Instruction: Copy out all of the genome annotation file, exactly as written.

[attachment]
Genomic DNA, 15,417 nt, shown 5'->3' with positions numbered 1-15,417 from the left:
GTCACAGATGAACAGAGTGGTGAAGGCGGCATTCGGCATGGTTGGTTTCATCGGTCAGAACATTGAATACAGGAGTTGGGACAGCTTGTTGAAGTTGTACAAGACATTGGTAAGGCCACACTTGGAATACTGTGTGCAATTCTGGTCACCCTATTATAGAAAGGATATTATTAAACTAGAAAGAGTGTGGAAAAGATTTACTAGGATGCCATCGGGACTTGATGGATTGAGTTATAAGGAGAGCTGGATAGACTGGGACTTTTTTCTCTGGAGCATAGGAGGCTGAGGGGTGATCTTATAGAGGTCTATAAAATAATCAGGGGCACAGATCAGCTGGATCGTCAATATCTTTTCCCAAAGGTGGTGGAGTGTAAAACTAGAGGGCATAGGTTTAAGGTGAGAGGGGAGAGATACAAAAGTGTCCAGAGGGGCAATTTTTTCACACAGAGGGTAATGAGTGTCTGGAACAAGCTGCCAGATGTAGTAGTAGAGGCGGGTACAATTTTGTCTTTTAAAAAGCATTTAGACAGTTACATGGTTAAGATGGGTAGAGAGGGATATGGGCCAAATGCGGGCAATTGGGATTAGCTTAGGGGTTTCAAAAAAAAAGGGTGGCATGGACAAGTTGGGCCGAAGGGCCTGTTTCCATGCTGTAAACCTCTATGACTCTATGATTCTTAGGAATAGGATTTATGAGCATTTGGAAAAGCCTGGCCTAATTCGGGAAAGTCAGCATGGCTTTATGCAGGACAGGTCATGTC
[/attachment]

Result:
Genomic DNA, 15,417 nt, shown 5'->3' with positions numbered 1-15,417 from the left:
GTCACAGATGAACAGAGTGGTGAAGGCGGCATTCGGCATGGTTGGTTTCATCGGTCAGAACATTGAATACAGGAGTTGGGACAGCTTGTTGAAGTTGTACAAGACATTGGTAAGGCCACACTTGGAATACTGTGTGCAATTCTGGTCACCCTATTATAGAAAGGATATTATTAAACTAGAAAGAGTGTGGAAAAGATTTACTAGGATGCCATCGGGACTTGATGGATTGAGTTATAAGGAGAGCTGGATAGACTGGGACTTTTTTCTCTGGAGCATAGGAGGCTGAGGGGTGATCTTATAGAGGTCTATAAAATAATCAGGGGCACAGATCAGCTGGATCGTCAATATCTTTTCCCAAAGGTGGTGGAGTGTAAAACTAGAGGGCATAGGTTTAAGGTGAGAGGGGAGAGATACAAAAGTGTCCAGAGGGGCAATTTTTTCACACAGAGGGTAATGAGTGTCTGGAACAAGCTGCCAGATGTAGTAGTAGAGGCGGGTACAATTTTGTCTTTTAAAAAGCATTTAGACAGTTACATGGTTAAGATGGGTAGAGAGGGATATGGGCCAAATGCGGGCAATTGGGATTAGCTTAGGGGTTTCAAAAAAAAAGGGTGGCATGGACAAGTTGGGCCGAAGGGCCTGTTTCCATGCTGTAAACCTCTATGACTCTATGATTCTTAGGAATAGGATTTATGAGCATTTGGAAAAGCCTGGCCTAATTCGGGAAAGTCAGCATGGCTTTATGCAGGACAGGTCATGTC